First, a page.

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What is the difference between a hemorrhagic and Ischemic stroke?

Hemorrhagic - Bleeding occurs inside or around brain tissue Ischemic- A clot blocks blood flow to an area of the brain


Strokes cost a lot of money what are some of the reasons why?

Directs costs on hospitalization, skilled nursing care, medications, DME, Home health care. Indirectly- lost of productivity, loss of esteem


Stroke is brain attack damage is not unavoidable Stroke is an emergency Time=?



Reality Strokes are mostly____ Stroke requires ___ treatment Stroke can happen to anyone Stroke recovery is ____

Preventable emergency care recovery is life long


What are the symptoms of strokes?

- Slurred speech, difficulty understanding others - Clumsy or numb legs or arms - One side of body affected - Headache, unusually severe Eyes: loss of sight (one or both) Dizziness


Ischemic stroke is cause by?

- Inadequate blood supply to the brain - Usually due to thrombotic or embolic arterial occlusion - Lack of blood flow causes cell death


Thrombotic Occlusion?

Thrombus forms in artery in brain



Clot from outside of the brain, piece breaks loose and travels to the brain


Cell death at the core of an ischemic stroke is?U



Outside of the core is ischemic penumbra which means?

Cells are still salvageable in this area but it is time sensitive, if perfusion is not restored cells will continue to die


WHat are the two classifications of Cerebral Ischemic Events?

Transient Ischemic attacks- perfusion is temporary Cerebral Infarction- 90% of pts have residual deficits


What are the 3 mechanisms of Ischemic Stroke?


Large vessel disease(Long Artherosclerosis + fast clot) Small vessel dx blood flow blocked by very small arterial vessel Embolism- Clot forms in body somewhere and travels to brain


Small vessel dx is linked to?



Embolism is usually caused by?

A fib- this dislodges clots


Non modifiable risk factors?

I am 55 and Im a dude Im half african american, Hispanic and Asian

Age, gender, Race (AA, Hispanic, Asian-pacific) Genetic factors, low birth weight


Modifiable risk factors?


HTN, A fib, DM, high cholesterol, Carotid stenosis, transient ischemic attacks or previous stroke Lifestyle: EtOH, Drugs, Cig smoking, Obesity, Physical activity, Atherogenic diet


Short term treatment goal of HTN?

reduce brain damage Re-establish perfusion Neuroprotection


Long term treatment

Reduce neurologic injury, Decrease mortality and long term diability, Prevent complications, prevent recurrence by reducing modifiable risks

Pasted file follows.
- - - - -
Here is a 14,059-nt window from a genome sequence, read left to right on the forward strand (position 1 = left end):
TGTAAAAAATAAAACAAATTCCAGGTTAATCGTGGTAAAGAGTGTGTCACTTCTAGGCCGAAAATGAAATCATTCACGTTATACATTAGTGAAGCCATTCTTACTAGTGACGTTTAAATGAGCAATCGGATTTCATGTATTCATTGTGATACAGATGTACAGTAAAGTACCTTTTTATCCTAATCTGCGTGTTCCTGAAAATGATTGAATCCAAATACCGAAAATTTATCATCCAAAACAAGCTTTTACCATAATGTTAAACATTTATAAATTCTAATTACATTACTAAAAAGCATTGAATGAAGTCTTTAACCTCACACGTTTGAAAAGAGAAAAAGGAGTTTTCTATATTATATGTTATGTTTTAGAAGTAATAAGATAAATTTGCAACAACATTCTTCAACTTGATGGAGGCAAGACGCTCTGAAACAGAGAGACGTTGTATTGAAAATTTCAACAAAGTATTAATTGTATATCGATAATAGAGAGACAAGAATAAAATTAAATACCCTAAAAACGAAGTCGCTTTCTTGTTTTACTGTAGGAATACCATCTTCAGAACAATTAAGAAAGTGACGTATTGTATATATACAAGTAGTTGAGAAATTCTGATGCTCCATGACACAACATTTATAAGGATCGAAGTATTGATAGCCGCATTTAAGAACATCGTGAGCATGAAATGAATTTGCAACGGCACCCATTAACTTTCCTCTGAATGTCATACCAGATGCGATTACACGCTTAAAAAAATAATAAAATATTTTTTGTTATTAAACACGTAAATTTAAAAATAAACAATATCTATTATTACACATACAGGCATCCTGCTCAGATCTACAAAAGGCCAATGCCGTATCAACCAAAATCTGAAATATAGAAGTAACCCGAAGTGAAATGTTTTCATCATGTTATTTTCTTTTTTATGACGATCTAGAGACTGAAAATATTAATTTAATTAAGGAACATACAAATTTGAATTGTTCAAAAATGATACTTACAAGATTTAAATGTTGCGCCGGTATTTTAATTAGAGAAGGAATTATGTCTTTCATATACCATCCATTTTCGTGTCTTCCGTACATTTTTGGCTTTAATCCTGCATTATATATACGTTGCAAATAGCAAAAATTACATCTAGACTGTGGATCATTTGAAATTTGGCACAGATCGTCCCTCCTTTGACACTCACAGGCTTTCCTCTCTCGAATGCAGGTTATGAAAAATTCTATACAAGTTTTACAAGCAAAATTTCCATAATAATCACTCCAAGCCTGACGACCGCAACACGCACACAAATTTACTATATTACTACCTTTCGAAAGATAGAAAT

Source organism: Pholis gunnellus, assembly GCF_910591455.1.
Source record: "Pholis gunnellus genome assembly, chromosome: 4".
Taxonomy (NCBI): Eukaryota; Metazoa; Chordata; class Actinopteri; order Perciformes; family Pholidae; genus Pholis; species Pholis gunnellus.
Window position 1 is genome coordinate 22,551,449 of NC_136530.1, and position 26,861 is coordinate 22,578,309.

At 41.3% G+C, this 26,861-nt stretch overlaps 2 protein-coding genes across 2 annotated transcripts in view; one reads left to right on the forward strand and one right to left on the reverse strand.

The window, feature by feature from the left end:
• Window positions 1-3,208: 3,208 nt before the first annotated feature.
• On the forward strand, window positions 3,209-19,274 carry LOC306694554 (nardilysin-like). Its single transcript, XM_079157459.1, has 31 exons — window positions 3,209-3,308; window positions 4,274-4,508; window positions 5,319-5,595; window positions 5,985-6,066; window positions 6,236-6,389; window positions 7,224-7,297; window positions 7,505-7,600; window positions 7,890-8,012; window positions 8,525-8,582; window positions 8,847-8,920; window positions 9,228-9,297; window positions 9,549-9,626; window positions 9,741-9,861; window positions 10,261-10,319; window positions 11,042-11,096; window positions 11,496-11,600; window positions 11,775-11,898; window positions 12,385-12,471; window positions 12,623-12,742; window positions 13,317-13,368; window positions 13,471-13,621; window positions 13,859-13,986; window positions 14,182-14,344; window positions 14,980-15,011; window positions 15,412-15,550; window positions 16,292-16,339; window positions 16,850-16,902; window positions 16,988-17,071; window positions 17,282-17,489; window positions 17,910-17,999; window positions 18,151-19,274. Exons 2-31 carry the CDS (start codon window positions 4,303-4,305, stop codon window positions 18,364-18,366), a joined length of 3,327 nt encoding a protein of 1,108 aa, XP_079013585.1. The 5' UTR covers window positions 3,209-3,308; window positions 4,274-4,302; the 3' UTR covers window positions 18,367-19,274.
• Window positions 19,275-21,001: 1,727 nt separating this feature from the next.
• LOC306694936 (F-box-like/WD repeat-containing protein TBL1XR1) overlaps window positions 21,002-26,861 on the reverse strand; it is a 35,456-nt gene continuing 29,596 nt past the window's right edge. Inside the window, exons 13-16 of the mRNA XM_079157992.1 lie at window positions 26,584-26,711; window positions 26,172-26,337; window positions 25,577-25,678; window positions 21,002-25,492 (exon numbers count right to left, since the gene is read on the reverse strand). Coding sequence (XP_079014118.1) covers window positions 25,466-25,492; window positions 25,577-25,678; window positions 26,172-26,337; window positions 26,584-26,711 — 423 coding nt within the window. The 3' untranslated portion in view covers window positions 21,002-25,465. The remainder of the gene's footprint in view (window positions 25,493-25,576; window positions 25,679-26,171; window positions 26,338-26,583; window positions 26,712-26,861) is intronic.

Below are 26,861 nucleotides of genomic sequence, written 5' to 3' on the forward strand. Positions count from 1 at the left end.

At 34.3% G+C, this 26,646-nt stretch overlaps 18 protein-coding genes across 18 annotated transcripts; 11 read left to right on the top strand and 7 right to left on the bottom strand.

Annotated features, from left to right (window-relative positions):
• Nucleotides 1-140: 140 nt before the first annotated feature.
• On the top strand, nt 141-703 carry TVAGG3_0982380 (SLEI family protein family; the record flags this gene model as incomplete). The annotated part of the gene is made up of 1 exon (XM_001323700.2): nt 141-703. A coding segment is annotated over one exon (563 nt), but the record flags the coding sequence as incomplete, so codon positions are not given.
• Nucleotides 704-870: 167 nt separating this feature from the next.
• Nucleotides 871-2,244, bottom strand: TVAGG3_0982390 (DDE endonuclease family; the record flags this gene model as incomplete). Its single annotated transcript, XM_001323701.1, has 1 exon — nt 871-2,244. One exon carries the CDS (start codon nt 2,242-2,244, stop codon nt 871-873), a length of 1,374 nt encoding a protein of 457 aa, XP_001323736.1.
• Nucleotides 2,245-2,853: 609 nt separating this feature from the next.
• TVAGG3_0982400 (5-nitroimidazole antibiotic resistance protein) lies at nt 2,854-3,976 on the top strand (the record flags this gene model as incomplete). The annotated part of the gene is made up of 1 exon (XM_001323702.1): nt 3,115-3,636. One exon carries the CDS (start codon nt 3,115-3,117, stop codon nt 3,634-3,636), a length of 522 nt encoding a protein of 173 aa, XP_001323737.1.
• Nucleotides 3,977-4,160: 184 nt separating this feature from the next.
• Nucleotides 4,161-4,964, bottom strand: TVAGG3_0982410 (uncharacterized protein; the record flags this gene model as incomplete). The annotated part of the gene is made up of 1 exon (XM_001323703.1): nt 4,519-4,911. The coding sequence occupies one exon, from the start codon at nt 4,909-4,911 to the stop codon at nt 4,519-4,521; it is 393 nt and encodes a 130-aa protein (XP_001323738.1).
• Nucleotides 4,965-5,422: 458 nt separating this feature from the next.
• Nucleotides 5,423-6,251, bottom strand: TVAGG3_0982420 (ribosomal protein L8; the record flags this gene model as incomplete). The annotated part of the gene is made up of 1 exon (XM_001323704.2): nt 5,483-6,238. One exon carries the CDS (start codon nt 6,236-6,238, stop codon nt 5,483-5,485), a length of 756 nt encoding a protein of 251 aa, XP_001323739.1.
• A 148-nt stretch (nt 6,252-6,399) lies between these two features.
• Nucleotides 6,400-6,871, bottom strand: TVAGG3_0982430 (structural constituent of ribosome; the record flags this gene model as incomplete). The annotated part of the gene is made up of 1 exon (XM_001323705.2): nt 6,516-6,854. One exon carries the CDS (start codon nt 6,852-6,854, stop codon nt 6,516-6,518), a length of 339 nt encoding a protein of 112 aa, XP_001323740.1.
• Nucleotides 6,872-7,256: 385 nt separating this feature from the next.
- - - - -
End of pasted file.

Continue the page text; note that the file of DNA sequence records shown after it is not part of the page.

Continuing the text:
Stroke Diagnosis?

1) Stabilize ABCs 2) Asses neurologic deficits 3) Get Hx - Single most important piece of information is time that stroke symptoms started 4) Brain imaging - Determine size, location, tissue effects of infarction, bleeding


Treatment of Acute Complications High Bp What drugs are used?

Many patients have elevated BP in first 24-48 hours Not treated unless systolic >220 or DBP >120 Low blood flow to the brain means more brain damage Labetalol, Nicardipine, Nitroprusside


Used nitroprosside if Diastolic is?



Treatment of systemic Thrombolytics

- Restore blood flow to ischemic areas of brain - Early treatment = better outcome - Very high risk of hemorrhage so decision to treat made with caution


Acute stroke treatment two agents recommended?

Tissue plasminogen activator within 4/5 hours of symptom onset ASA within 48 hours of symtom onset


Ateplase is the only FDA approved thrombolytic for acute treatment of ischemic stroke what is it? How does it increase good outcomes? How does it hurt outcomes?

tPA, pts are 30% more likely to have minimal or no disability Intracerebral hemorrhage in 6.4% vs placebo


When should ateplase be given, how is it administers, what should be avoided, what should you monitor?

Within 4.5 hours of symptom onset, IV bolus, Avoid anticoags and antiplat for 24 hours, and monitor Bp response and hemorrhage


Inclusion criteria for tPa Ateplase treatment?

Im 22 my friend my have neuro damage it happened within 4.5 hours 

>= 18 Diagnosis of stroke causing meaningful neurologic deficit Clearly defined onset time of less than 4.5 hours before treatmetn


Exclusions for tPa Ateplase treatment?

Evidence of ICH on CT Minor or rapidly improving Sx Predispositon to bleeding, Heparin within the last 48 hours elevated aPTT, current warfarin use, Platelet count less than 100,000 Also Hx of ICH Witnessed seizure at same time as onset of stroke, Symptoms of SAH, GI or urinary tract hemorrhage within 21 days Active internal bleeding Stroke or serious head trauma within 3 months Major surgery or serious trauma within 14 days Recent arterial puncture ar non compressible site or LP within 7 days Acute MI SBP > 185 DBP > 110 at time of treatment


Sooner ateplase is given the greater the benefit. How is efficacy measured?

Improvement in current neurologic deficits Long term neuro status improvement


Adverse effects of tPa

Bleeding - ICH and serious systemic bleeding - Easy bruising - Hematemesis - Black, tarry stool - Hematuria - Bleeding gums -Nosebleeds


ASA treatment If received within ___ ? Continue for ___ weeks assess need for long term dose?

48 hours less likely to suffer recurrent stroke, death and disability 2 weeks 160- 325 mg/d